Monday, November 19, 2012

Walk with Me, Suzy Lee

Dear Scarlett,
In August, Dad and I went to the Outsidelands festival in Golden Gate Park. It was a three-day concert, with tons of different bands, and it was, in true summer San Francisco fashion, cold. But we went every single day, leaving you with Nonnie, Pops, Shishie, Uncle Rob, Uncle Mike, and the very new Baby Jack. My legs were starting to get weaker (and they're never very good when it's cold), so Dad helped me walk from stage to stage. Some of them felt like they were miles apart, but we saw every act we had planned to see. Amadou and Mariam were one of my favorites, along with Sigur Ros, Of Monsters and Men, and Beck. On the main stage on Sunday, we saw Jack White sing We're Going To Be Friends, and right there, in the middle of that freezing park stuffed with all of those other people, I started to cry. The song just made me think of you, starting school that month and growing up.

I'm not one of those people who wishes that babies didn't grow. Nonnie says that sometimes to you and Baby Jack, that you should please slow down and stop growing so fast. And I know she only means it in the best of ways, she just loves you so much the way you are now. But I love to see you grow, love to see the new things you can suddenly do, and the changing patterns of your words and skills. I am terribly excited to have a real conversation with Jack that doesn't involve me reading to him from the nearest magazine while he tries to nurse on my shoulder (although I love that, too.)

I think what made me cry was the feeling that you are going to start having experiences that I can't fully control, that I'm not even present for. That you will make new friends and that this will be wonderful, but will also leave you vulnerable in a way that makes me kind of uncomfortable. I never want to see you hurt or sad, even though I know it's ridiculous to imagine that you won't be, or that you can't handle it. I once read that parenting is not for the faint of heart, that if you don't want to see your children upset, you are in the wrong business. And of course, meeting new people and becoming your own person is a good thing.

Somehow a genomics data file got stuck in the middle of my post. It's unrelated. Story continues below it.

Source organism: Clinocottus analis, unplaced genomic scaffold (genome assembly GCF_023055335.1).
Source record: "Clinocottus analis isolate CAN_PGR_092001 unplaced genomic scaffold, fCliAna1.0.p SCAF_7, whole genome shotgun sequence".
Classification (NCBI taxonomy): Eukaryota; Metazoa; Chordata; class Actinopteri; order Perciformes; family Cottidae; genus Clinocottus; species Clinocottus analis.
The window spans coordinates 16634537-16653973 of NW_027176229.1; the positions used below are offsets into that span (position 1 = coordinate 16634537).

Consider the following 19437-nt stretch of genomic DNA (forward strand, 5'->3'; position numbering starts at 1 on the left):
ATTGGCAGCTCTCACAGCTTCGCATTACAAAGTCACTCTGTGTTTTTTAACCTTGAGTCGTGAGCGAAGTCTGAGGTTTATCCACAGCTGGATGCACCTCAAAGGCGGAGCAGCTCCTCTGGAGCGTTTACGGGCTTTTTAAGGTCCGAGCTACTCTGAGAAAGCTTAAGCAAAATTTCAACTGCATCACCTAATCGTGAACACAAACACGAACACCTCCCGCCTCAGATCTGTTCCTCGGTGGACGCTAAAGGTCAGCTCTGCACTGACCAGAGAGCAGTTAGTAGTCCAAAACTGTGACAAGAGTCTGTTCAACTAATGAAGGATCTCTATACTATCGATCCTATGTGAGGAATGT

In the weeks leading up to you starting preschool, I was mostly just excited. And now that I see how much you love it, it's just another thing in our life that makes me happy. You are fine being away from me and Dad, completely confident and secure in the fact that I will always be there to come get you at the end of the day. In fact, that's exactly what you say: "Mommy always comes back." That's what I said to you the very first time I left you at Recess with a babysitter.

And to be honest, I think this was another reason that I cried. Because time is passing, and with it, certain things are becoming less certain. My illness is a part of our everyday lives, but I don't think you're hyper aware of it yet. I guess part of me does want to hold on tight to what we have now. But another, bigger part knows that we have so much more to look forward to. You're going to continue to amaze me with your feistiness and your new abilities. And I promise you that I will do everything I can to show you what it means to be strong.

Last week, we were in the kitchen making breakfast. You were cracking eggs, I was trying to figure out what to do with a pan full of bacon grease, and I heard you start to sing. "Books and pens...Suzy the tree. I can tell that we are gonna be friends." I asked how you knew that song, and you said Daddy taught it to you. I looked over at you, and to my surprise, I just started laughing.